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Nature Conservation: Urban Areas

Question for Department for Environment, Food and Rural Affairs

UIN 125021, tabled on 18 February 2022

To ask the Secretary of State for Environment, Food and Rural Affairs, whether his Department has made an assessment of the benefits to biodiversity of wildlife corridors; and what steps he has taken to introduce them to urban areas.

Answered on

28 February 2022

Our 25 Year Environment Plan, published in 2018, signalled a step change in the Government’s ambition for wildlife and the natural environment and included a commitment to establish a Nature Recovery Network. Building on the recommendations of Sir John Lawton’s landmark ‘Making Space for Nature’ report, this Network will be a bigger, better quality and increasingly connected network of places that are richer in wildlife, supporting the recovery of our species and more resilient to climate change and other pressures.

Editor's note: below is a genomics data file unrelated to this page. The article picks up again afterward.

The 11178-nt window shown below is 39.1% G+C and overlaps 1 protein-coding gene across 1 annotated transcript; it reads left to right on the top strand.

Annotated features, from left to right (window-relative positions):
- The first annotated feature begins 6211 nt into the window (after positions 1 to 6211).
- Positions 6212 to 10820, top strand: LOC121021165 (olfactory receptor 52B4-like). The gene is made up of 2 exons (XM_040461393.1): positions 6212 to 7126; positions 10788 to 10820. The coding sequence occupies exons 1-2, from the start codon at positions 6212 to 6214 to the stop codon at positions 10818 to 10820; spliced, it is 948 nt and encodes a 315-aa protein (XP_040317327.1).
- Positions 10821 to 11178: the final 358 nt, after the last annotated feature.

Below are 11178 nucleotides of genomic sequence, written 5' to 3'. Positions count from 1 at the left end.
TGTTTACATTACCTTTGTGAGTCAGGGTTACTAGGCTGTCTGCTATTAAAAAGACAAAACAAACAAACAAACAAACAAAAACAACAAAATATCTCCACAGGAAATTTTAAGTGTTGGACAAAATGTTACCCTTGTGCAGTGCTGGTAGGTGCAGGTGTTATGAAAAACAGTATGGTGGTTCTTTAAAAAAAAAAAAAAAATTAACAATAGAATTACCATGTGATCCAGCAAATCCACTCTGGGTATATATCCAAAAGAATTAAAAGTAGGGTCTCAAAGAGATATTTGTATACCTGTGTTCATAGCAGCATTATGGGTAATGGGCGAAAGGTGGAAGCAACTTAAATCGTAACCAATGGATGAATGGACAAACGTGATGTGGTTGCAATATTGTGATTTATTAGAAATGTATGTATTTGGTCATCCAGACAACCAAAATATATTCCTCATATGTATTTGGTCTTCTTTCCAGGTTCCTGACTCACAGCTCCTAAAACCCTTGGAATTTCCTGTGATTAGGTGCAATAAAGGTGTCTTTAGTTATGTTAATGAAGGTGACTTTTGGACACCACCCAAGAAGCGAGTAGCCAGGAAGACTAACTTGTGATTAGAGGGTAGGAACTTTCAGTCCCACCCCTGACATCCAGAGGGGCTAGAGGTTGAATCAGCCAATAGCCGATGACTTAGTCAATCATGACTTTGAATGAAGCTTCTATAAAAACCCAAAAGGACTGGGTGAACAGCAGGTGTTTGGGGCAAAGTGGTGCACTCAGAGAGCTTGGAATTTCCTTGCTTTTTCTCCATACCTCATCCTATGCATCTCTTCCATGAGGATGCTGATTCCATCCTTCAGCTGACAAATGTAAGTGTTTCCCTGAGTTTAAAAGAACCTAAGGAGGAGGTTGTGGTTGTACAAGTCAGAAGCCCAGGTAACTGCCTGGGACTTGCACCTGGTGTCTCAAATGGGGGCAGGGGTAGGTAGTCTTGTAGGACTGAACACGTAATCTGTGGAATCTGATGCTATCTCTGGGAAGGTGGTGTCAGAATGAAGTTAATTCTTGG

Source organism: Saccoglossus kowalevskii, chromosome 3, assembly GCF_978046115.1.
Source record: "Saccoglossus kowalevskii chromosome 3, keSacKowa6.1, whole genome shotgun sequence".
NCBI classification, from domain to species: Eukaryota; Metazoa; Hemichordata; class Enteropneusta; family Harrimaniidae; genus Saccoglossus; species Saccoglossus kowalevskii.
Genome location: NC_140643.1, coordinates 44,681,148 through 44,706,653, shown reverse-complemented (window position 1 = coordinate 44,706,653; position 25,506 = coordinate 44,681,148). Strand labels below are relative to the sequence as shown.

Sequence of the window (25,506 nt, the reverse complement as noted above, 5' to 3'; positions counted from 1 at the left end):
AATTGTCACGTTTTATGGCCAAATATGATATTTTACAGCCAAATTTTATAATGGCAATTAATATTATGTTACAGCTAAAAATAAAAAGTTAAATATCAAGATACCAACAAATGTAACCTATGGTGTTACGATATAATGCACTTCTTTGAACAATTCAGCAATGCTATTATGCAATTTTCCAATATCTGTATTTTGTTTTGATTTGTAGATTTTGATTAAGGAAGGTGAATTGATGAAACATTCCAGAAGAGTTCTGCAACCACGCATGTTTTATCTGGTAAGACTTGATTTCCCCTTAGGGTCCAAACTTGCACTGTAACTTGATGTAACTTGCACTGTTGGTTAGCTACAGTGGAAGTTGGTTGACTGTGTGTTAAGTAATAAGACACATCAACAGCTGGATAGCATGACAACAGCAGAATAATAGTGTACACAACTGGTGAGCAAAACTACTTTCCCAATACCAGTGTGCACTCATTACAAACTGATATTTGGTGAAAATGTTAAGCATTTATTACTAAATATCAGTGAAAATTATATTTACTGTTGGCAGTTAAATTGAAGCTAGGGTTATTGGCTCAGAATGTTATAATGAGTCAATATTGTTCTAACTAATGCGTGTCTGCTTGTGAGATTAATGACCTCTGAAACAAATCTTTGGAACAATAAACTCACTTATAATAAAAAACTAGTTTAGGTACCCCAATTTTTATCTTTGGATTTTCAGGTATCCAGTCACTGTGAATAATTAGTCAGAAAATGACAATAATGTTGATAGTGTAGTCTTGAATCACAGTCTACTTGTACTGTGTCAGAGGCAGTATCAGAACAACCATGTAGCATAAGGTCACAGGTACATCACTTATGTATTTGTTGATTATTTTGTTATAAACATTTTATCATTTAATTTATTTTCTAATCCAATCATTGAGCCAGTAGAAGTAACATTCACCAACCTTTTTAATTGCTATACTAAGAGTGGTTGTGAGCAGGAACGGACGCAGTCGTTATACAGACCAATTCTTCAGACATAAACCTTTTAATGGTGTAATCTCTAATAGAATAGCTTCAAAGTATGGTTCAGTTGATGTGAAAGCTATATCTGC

Connectivity is a critical component of this Network. Wildlife corridors can help to ensure that additional newly created or restored wildlife-rich habitat is joined-up, including where it lies close to or within urban areas. Improving the condition and connectivity of our wildlife habitats will help to ensure that species survive in their existing locations and, where necessary, will allow them to move towards more suitable areas in response to ecological pressures such as climate change. Through the Environment Act, we are putting in place Local Nature Recovery Strategies to ensure we establish habitat in the best place for wildlife and the wider environment and effectively target our activity.